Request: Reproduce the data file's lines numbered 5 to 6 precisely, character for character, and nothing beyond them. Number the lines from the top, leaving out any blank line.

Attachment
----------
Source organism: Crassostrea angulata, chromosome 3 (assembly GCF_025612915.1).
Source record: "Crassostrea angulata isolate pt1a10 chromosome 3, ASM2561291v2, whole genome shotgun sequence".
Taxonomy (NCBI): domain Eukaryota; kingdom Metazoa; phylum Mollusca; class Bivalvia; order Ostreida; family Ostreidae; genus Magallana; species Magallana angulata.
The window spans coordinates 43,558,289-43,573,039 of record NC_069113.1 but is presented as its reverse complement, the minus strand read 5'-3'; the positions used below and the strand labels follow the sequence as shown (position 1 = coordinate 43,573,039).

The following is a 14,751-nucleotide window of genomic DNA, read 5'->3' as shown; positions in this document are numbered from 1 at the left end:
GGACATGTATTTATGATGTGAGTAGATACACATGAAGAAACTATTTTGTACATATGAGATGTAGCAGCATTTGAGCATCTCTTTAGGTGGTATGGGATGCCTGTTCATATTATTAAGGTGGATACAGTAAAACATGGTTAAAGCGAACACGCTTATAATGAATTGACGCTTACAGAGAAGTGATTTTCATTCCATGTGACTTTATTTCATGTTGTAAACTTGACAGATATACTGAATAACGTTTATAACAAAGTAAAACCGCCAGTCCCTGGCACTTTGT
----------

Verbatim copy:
The following is a 14,751-nucleotide window of genomic DNA, read 5'->3' as shown; positions in this document are numbered from 1 at the left end:
GGACATGTATTTATGATGTGAGTAGATACACATGAAGAAACTATTTTGTACATATGAGATGTAGCAGCATTTGAGCATCTCTTTAGGTGGTATGGGATGCCTGTTCATATTATTAAGGTGGATACAGTAAAACATGGTTAAAGCGAACACGCTTATAATGAATTGACGCTTACAGAGAAGTGATTTTCATTCCATGTGACTTTATTTCATGTTGTAAACTTGACAGATATACTGAATAACGTTTATAACAAAGTAAAACCGCCAGTCCCTGGCACTTTGT